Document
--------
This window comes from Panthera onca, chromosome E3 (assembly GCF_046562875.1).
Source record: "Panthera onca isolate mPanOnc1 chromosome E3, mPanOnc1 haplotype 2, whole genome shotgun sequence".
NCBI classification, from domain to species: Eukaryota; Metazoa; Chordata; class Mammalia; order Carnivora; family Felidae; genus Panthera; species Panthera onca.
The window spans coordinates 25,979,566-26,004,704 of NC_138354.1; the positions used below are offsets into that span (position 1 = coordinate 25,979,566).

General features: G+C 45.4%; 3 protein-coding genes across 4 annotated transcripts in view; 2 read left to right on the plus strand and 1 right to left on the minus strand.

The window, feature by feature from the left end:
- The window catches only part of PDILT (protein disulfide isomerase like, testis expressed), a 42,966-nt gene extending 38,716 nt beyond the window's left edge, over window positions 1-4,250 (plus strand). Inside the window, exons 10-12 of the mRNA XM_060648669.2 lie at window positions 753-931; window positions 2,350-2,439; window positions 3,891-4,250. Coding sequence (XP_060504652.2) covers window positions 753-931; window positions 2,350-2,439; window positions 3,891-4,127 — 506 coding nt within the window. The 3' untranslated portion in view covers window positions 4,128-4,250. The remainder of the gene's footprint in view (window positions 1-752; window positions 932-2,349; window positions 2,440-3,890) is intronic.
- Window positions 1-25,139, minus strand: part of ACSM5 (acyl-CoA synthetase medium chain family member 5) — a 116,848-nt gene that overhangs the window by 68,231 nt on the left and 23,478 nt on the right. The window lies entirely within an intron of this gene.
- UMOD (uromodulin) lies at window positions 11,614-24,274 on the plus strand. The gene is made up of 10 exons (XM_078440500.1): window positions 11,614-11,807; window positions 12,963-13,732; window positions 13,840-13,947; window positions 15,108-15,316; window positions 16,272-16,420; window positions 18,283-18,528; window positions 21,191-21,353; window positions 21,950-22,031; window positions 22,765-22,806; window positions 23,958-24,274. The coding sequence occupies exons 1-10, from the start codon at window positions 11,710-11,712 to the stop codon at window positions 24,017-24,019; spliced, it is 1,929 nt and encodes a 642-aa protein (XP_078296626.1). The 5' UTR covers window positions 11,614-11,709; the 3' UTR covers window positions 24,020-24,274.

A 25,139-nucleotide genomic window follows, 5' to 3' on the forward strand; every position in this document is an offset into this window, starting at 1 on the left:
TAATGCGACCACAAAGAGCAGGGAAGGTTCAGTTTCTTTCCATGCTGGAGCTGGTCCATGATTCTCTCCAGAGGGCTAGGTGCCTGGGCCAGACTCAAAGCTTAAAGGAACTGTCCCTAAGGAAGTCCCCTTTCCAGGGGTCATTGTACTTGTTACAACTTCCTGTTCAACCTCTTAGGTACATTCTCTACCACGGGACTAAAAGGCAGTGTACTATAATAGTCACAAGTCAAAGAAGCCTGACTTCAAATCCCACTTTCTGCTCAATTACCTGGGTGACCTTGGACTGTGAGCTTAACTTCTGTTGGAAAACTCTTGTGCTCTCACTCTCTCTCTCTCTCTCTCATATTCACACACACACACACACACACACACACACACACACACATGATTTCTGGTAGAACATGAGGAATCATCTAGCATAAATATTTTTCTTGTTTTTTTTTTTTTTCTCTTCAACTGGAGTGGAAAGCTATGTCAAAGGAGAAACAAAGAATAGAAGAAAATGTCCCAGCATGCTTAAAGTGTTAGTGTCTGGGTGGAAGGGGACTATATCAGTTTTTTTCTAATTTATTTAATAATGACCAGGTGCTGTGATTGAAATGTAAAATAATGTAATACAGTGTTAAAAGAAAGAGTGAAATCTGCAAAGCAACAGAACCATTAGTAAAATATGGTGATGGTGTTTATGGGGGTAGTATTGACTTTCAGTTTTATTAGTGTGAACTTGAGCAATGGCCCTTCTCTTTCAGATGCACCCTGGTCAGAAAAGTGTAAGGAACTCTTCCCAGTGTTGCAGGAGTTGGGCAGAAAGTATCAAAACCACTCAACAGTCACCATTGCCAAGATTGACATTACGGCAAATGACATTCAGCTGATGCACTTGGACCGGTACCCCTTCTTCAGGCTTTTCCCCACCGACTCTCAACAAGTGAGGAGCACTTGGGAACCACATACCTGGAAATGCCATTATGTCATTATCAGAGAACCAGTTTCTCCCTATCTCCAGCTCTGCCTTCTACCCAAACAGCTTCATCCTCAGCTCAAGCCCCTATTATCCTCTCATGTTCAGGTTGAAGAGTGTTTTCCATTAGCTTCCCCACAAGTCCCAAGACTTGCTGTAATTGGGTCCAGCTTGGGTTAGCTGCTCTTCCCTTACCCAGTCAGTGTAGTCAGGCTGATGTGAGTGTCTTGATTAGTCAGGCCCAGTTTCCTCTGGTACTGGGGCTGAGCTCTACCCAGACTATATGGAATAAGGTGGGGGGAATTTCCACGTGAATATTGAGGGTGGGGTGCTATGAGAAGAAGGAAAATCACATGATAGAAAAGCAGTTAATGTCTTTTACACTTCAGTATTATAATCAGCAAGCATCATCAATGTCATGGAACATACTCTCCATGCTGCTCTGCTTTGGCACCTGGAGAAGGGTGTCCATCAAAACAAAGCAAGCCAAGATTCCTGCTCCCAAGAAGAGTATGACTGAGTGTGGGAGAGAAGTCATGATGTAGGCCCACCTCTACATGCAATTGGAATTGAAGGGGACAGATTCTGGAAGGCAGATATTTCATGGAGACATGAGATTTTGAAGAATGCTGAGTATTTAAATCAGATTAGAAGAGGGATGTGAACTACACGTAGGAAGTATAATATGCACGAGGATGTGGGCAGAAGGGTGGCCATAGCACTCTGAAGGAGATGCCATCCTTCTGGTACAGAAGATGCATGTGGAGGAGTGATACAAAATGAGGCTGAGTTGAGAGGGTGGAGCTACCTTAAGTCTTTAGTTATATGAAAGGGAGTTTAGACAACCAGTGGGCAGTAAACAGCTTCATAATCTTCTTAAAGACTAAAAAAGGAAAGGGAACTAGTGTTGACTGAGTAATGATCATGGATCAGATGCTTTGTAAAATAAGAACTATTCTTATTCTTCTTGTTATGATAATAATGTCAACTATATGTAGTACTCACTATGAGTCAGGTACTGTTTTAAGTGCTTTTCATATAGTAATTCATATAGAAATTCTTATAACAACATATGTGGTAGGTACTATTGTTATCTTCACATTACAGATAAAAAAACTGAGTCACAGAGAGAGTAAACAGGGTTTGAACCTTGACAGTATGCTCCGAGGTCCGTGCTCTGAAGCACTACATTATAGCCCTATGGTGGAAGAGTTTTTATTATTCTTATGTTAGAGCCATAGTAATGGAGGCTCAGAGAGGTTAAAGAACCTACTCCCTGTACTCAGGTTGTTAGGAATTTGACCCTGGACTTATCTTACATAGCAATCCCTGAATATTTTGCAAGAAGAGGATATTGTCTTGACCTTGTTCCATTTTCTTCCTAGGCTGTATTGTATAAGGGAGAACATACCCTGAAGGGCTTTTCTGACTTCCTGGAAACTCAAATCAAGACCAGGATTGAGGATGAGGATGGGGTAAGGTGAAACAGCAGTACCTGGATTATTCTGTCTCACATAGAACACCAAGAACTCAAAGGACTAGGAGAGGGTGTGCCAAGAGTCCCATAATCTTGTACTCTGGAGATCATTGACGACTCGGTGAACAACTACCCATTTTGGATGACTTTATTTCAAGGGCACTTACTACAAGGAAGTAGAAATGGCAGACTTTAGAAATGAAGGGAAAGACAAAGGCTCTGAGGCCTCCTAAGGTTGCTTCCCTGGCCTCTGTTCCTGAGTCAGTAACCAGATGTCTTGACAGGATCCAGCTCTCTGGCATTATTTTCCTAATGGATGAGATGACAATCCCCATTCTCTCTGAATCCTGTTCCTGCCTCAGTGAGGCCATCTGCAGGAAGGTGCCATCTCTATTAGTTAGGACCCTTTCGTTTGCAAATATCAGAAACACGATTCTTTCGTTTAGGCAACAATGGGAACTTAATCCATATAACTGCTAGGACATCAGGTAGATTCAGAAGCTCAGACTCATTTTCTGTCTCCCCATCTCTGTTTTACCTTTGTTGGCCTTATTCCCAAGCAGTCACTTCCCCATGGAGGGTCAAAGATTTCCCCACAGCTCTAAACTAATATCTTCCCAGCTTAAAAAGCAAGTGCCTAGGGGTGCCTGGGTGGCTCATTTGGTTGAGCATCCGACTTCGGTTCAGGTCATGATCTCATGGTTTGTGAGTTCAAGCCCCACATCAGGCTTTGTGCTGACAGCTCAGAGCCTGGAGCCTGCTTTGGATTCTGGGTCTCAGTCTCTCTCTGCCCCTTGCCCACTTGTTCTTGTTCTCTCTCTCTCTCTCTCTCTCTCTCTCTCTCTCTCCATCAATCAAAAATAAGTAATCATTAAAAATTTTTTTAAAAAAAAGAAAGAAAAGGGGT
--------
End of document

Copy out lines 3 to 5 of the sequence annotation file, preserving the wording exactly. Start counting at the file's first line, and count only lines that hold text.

NCBI classification, from domain to species: Eukaryota; Metazoa; Chordata; class Mammalia; order Carnivora; family Felidae; genus Panthera; species Panthera onca.
The window spans coordinates 25,979,566-26,004,704 of NC_138354.1; the positions used below are offsets into that span (position 1 = coordinate 25,979,566).

General features: G+C 45.4%; 3 protein-coding genes across 4 annotated transcripts in view; 2 read left to right on the plus strand and 1 right to left on the minus strand.